You know when the last time I just sat down and watched a show was? April. It’s now September. It has been five months since I have found time to watch a show. I used to play video games daily. I’m lucky if I can twice a month now. My free time is spent educating myself so I can educate my kids. I don’t get to chill in the tub and relax. I don’t get to sit around and read a book. I almost never even get to leave the house… as in, I only get to, on average, once a month. That is not easy.

Now, don’t get me wrong, I don’t say this out of bitterness. This is my choice, because I believe this is the best for my kids. My ultimate dream is to raise my children into inspirational and fantastic adults, and I have absolutely zero faith that a blanket curriculum ran by a corrupt government can teach my kids properly. It is my, and my husband’s, decision to take on that task ourselves.

I want to take this moment to look at one of the most influential people of all time- a personal hero of mine- J.R.R. Tolkien.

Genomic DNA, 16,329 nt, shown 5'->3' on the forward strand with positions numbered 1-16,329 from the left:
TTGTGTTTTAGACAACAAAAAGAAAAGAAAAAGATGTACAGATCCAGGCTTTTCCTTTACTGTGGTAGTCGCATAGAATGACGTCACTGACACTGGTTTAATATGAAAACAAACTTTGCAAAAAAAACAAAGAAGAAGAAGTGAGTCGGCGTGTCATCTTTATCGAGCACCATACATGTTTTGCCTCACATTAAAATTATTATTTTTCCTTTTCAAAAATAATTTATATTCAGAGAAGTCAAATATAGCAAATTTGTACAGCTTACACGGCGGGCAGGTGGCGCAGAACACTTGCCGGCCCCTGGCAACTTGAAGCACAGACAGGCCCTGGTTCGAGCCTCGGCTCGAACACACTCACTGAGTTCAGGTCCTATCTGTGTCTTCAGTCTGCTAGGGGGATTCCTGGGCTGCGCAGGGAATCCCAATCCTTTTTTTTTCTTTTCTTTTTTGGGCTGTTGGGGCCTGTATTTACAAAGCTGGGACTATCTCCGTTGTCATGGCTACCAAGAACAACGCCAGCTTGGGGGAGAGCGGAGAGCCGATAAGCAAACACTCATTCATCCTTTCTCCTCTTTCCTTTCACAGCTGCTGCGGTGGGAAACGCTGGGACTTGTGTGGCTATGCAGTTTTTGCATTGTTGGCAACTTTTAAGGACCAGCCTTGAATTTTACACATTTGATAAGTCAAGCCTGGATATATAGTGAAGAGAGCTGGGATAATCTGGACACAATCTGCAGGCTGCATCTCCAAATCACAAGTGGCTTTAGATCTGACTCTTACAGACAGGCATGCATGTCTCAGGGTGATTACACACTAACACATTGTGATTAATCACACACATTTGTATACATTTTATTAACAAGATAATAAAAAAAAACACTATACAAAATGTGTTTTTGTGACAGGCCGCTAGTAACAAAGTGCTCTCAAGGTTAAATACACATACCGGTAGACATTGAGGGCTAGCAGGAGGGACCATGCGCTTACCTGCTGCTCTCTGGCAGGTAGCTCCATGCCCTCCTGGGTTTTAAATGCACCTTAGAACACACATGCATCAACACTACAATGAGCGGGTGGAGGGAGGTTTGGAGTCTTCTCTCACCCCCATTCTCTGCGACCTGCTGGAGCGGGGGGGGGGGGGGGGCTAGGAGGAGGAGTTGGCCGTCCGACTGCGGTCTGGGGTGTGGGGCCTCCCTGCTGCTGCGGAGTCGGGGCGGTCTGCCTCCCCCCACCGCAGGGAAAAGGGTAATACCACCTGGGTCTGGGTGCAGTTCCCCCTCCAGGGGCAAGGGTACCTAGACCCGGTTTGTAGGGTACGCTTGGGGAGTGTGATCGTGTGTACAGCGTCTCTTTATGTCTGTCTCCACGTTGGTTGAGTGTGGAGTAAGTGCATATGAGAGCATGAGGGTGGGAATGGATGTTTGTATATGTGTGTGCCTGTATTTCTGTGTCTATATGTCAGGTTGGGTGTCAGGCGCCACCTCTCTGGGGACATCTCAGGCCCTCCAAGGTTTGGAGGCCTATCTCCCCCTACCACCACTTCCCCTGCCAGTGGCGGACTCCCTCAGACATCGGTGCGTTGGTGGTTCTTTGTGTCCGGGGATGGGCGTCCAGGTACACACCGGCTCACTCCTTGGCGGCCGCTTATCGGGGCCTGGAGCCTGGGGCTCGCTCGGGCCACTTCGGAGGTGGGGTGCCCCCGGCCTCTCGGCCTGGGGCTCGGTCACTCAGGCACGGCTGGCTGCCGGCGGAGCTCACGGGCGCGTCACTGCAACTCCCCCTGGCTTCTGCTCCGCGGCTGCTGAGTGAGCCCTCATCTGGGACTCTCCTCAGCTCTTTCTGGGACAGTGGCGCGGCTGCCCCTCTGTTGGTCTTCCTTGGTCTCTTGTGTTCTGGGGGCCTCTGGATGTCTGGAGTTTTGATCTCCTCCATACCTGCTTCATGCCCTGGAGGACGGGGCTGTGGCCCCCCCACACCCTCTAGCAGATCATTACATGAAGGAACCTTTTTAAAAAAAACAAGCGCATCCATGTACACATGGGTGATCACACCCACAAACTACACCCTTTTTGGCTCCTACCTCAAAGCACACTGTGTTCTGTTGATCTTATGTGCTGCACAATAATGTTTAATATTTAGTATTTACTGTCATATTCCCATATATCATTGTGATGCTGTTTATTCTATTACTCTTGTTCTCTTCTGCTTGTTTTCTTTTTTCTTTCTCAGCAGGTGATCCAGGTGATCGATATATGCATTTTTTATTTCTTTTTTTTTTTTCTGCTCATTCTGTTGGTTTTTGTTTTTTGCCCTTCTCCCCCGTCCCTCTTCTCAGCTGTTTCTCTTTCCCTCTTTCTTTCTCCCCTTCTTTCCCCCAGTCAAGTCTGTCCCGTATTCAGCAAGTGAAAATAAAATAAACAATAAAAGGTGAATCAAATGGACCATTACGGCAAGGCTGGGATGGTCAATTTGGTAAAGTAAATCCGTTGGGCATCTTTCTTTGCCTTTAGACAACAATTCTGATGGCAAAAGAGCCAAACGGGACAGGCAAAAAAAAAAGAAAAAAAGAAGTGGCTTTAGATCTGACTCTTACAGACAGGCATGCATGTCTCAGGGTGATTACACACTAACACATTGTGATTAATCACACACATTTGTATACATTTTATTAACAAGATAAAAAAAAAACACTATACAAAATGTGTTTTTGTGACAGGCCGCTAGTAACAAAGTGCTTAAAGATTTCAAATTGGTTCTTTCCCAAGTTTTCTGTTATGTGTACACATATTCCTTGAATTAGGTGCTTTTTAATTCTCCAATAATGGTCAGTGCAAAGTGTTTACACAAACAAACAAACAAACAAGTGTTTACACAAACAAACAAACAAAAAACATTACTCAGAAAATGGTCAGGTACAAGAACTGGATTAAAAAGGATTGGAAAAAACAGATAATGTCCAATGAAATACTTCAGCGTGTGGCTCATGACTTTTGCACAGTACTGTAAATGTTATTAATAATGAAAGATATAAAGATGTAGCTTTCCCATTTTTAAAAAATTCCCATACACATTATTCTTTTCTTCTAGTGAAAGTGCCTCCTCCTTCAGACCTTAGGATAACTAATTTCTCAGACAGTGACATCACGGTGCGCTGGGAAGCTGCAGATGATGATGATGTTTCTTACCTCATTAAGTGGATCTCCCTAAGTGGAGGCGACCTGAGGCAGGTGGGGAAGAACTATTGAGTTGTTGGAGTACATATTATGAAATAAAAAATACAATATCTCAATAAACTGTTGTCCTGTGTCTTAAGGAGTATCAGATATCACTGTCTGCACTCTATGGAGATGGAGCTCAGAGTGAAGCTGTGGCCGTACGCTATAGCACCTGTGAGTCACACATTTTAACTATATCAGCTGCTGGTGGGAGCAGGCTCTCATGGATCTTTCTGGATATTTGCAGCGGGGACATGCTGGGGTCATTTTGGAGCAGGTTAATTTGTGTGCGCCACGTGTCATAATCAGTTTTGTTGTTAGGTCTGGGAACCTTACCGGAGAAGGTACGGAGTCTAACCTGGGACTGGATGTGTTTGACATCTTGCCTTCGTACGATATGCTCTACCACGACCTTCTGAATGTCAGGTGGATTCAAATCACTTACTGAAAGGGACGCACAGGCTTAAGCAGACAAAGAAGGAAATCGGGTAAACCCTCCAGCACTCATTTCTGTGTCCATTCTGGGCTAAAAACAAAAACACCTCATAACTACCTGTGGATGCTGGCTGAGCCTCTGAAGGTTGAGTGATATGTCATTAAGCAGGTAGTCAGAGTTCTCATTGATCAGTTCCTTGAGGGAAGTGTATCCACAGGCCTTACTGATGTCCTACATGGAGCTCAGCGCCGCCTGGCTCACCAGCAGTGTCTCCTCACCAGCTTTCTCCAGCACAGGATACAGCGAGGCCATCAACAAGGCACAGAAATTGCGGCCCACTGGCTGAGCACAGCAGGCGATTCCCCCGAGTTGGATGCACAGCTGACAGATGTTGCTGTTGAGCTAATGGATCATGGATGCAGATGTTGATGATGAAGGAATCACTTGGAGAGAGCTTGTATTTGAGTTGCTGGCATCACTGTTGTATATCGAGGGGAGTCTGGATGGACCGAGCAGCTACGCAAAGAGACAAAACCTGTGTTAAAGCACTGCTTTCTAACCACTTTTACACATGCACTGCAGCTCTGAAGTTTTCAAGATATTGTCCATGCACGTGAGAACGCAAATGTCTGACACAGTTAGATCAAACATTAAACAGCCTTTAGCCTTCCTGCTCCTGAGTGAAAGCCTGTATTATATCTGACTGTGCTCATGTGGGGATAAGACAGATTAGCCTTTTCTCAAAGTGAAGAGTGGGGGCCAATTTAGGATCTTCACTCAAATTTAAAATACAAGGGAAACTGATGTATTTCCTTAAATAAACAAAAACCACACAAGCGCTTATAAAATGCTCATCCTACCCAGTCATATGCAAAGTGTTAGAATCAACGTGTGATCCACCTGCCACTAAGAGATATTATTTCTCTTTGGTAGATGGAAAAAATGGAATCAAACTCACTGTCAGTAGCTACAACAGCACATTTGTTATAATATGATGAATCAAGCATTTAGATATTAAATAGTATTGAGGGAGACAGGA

I’m sure you know him, the author of “The Hobbit,” “Lord of the Rings,” and “The Silmillarion.” A man who was fluent in multiple languages, a major history and folk tale buff, one of the most imaginative and creative writers of all time, whose tales have spawned countless other stories, characters, and more.

Have I mentioned that he was a fan of anarchy?

He also was homeschooled.

His mother, Mabel Tolkien, was widowed when J.R.R. Tolkien was just four years old. Mabel was left with no money, and after she converted to Catholicism, money she received from her family came to a halt. That did not stop her from putting her all into her children’s’ education.

“Mabel gave Ronald more than a lovely world in which to grow up; she gave him an array of fascinating tools to explore and interpret it. We know little of her own education, but she clearly valued learning and vigorously set about transmitting what she knew to Ronald. She instructed him in Latin, French, German, and the rudiments of linguistics, awakening in him a lifelong thirst for languages, alphabets, and etymologies. She taught him to draw and to paint, arts in which he would develop his own unmistakable style, primitive and compelling, Rousseau with a dash of Roerich. She passed on to him her peculiar calligraphy; he would later master traditional forms and invent his own. She tried to teach him piano, although that proved a failure.” -Philip and Carol Zaleski.